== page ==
Abstract: AimsHigh salt intake markedly enhances hypertension induced by angiotensin II (Ang II). We explored central and peripheral slow-pressor mechanisms which may be activated by Ang II and salt.Methods and resultsIn protocol I, Wistar rats were infused subcutaneously with low-dose Ang II (150 ng/kg/min) and fed regular (0.4%) or high salt (2%) diet for 14 days. In protocol II, Ang II-high salt was combined with intracerebroventricular infusion of mineralocorticoid receptor (MR) blockers (eplerenone, spironolactone), epithelial sodium channel (ENaC) blocker (benzamil), angiotensin II type 1 receptor (AT1R) blocker (losartan) or vehicles. Ang II alone raised mean arterial pressure (MAP) ∼10 mmHg, but Ang II-high salt increased MAP ∼50 mmHg. Ang II-high salt elevated plasma corticosterone, aldosterone and endogenous ouabain but not Ang II alone. Both Ang II alone and Ang II-high salt increased mRNA and protein expression of CYP11B2 (aldosterone synthase gene) in the adrenal cortex but not of CYP11B1 (11-β-hydroxylase gene). In the aorta, Ang II-high salt increased sodium-calcium exchanger-1 (NCX1) protein. The Ang II-high salt induced increase in MAP was largely prevented by central infusion of MR blockers, benzamil or losartan. Central blockades significantly lowered plasma aldosterone and endogenous ouabain and markedly decreased Ang II-high salt induced CYP11B2 mRNA expression in the adrenal cortex and NCX1 protein in the aorta.ConclusionThese results suggest that in Ang II-high salt hypertension, MR-ENaC-AT1R signalling in the brain increases circulating aldosterone and endogenous ouabain, and arterial NCX1. These factors can amplify blood pressure responses to centrally-induced sympatho-excitation and thereby contribute to severe hypertension.
      PubDate: Wed, 08 Nov 2017 00:00:00 GMT
      DOI: 10.1093/cvr/cvx214
      Issue No: Vol. 114, No. 2 (2017)
  • Identification of optimal reference genes for transcriptomic analyses in
           normal and diseased human heart
    • Authors: Molina C; Jacquet E, Ponien P, et al.
      Pages: 247 - 258
      Abstract: AimsQuantitative real-time RT-PCR (RT-qPCR) has become the method of choice for mRNA quantification, but requires an accurate normalization based on the use of reference genes showing invariant expression across various pathological conditions. Only few data exist on appropriate reference genes for the human heart. The objective of this study was to determine a set of suitable reference genes in human atrial and ventricular tissues, from right and left cavities in control and in cardiac diseases.Methods and resultsWe assessed the expression of 16 reference genes (ACTB, B2M, GAPDH, GUSB, HMBS, HPRT1, IPO8, PGK1, POLR2A, PPIA, RPLP0, TBP, TFRC, UBC, YWHAZ, 18S) in tissues from: right and left ventricles from healthy controls and heart failure (HF) patients; right-atrial tissue from patients in sinus rhythm with (SRd) or without (SRnd) atrial dilatation, patients with paroxysmal (pAF) or chronic (cAF) atrial fibrillation or with HF; and left-atrial tissue from patients in SR or cAF. Consensual analysis (by geNorm and Normfinder algorithms, BestKeeper software tool and comparative delta-Ct method) of the variability scores obtained for each reference gene expression shows that the most stably expressed genes are: GAPDH, GUSB, IPO8, POLR2A, and YWHAZ when comparing either right and left ventricle or ventricle from healthy controls and HF patients; GAPDH, IPO8, POLR2A, PPIA, and RPLP0 when comparing either right and left atrium or right atria from all pathological groups. ACTB, TBP, TFRC, and 18S genes were identified as the least stable.ConclusionsThe overall most stable reference genes across different heart cavities and disease conditions were GAPDH, IPO8, POLR2A and PPIA. YWHAZ or GUSB could be added to this set for some specific experiments. This study should provide useful guidelines for reference gene selection in RT-qPCR studies in human heart.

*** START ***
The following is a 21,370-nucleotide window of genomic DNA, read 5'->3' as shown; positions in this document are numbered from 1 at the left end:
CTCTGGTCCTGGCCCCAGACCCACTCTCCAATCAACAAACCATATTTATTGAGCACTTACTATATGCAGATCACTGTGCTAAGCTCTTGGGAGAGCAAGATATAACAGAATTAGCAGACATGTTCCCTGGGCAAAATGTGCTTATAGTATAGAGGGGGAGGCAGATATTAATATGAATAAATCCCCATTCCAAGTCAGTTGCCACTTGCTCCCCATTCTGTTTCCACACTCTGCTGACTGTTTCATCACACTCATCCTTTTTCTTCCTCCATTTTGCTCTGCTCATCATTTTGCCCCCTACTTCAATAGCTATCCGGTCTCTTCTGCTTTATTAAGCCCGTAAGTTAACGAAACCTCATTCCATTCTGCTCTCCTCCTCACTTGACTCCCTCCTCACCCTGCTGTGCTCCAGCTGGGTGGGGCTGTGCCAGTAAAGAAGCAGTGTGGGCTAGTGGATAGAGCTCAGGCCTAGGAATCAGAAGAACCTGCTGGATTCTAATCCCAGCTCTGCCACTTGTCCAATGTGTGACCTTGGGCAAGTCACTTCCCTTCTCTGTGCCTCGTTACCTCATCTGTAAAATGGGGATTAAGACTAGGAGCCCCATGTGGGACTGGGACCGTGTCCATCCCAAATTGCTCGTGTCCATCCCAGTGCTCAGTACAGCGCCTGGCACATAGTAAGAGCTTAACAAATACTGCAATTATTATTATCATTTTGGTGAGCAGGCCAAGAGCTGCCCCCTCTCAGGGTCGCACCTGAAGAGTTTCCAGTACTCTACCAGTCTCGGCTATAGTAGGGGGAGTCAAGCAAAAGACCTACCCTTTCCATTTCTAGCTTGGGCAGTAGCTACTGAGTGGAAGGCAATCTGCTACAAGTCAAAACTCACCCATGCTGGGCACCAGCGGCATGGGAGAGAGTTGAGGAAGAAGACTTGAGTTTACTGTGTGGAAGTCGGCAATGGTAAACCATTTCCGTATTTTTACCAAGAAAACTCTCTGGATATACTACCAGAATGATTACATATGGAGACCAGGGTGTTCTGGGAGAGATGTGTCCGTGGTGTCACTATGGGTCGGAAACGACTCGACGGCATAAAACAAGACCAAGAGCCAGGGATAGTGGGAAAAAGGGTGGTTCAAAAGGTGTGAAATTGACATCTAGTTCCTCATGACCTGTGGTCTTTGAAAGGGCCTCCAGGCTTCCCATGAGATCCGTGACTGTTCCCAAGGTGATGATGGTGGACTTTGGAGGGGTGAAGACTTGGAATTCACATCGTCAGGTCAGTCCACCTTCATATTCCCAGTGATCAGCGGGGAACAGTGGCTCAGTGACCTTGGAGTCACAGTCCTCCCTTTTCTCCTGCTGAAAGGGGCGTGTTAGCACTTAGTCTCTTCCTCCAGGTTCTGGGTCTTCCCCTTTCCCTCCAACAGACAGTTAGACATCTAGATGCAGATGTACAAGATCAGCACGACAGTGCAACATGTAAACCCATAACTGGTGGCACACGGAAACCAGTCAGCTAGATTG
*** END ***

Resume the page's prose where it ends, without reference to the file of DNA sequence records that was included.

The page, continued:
PubDate: Fri, 22 Sep 2017 00:00:00 GMT
      DOI: 10.1093/cvr/cvx182
      Issue No: Vol. 114, No. 2 (2017)
  • Relevance of low miR-30c-5p levels in atherogenesis: a promising